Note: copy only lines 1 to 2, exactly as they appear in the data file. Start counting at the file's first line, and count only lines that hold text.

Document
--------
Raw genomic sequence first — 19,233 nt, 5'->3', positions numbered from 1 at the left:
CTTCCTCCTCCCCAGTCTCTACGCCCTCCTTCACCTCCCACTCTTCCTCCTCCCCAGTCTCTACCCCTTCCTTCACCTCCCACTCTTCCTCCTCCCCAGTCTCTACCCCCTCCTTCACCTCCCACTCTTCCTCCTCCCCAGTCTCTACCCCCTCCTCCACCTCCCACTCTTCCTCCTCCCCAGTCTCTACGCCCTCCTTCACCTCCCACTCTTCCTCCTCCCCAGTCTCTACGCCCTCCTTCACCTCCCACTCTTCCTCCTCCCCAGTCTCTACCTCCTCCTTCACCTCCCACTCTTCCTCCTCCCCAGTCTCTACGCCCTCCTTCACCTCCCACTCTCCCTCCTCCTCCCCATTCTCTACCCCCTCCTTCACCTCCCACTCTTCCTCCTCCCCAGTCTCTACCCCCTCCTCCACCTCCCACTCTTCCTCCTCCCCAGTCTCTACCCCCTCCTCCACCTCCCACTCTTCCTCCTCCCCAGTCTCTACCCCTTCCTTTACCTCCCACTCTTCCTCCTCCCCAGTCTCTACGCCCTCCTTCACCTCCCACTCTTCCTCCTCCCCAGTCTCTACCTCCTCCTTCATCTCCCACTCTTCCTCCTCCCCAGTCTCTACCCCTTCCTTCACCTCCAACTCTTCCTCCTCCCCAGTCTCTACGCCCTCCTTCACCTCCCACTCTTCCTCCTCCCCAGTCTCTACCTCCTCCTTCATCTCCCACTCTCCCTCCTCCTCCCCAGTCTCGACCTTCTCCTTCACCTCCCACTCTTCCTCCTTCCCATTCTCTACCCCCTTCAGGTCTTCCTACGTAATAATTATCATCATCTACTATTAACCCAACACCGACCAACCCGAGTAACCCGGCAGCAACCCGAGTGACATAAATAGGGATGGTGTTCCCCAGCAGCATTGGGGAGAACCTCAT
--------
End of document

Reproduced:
Raw genomic sequence first — 19,233 nt, 5'->3', positions numbered from 1 at the left:
CTTCCTCCTCCCCAGTCTCTACGCCCTCCTTCACCTCCCACTCTTCCTCCTCCCCAGTCTCTACCCCTTCCTTCACCTCCCACTCTTCCTCCTCCCCAGTCTCTACCCCCTCCTTCACCTCCCACTCTTCCTCCTCCCCAGTCTCTACCCCCTCCTCCACCTCCCACTCTTCCTCCTCCCCAGTCTCTACGCCCTCCTTCACCTCCCACTCTTCCTCCTCCCCAGTCTCTACGCCCTCCTTCACCTCCCACTCTTCCTCCTCCCCAGTCTCTACCTCCTCCTTCACCTCCCACTCTTCCTCCTCCCCAGTCTCTACGCCCTCCTTCACCTCCCACTCTCCCTCCTCCTCCCCATTCTCTACCCCCTCCTTCACCTCCCACTCTTCCTCCTCCCCAGTCTCTACCCCCTCCTCCACCTCCCACTCTTCCTCCTCCCCAGTCTCTACCCCCTCCTCCACCTCCCACTCTTCCTCCTCCCCAGTCTCTACCCCTTCCTTTACCTCCCACTCTTCCTCCTCCCCAGTCTCTACGCCCTCCTTCACCTCCCACTCTTCCTCCTCCCCAGTCTCTACCTCCTCCTTCATCTCCCACTCTTCCTCCTCCCCAGTCTCTACCCCTTCCTTCACCTCCAACTCTTCCTCCTCCCCAGTCTCTACGCCCTCCTTCACCTCCCACTCTTCCTCCTCCCCAGTCTCTACCTCCTCCTTCATCTCCCACTCTCCCTCCTCCTCCCCAGTCTCGACCTTCTCCTTCACCTCCCACTCTTCCTCCTTCCCATTCTCTACCCCCTTCAGGTCTTCCTACGTAATAATTATCATCATCTACTATTAACCCAACACCGACCAACCCGAGTAACCCGGCAGCAACCCGAGTGACATAAATAGGGATGGTGTTCCCCAGCAGCATTGGGGAGAACCTCAT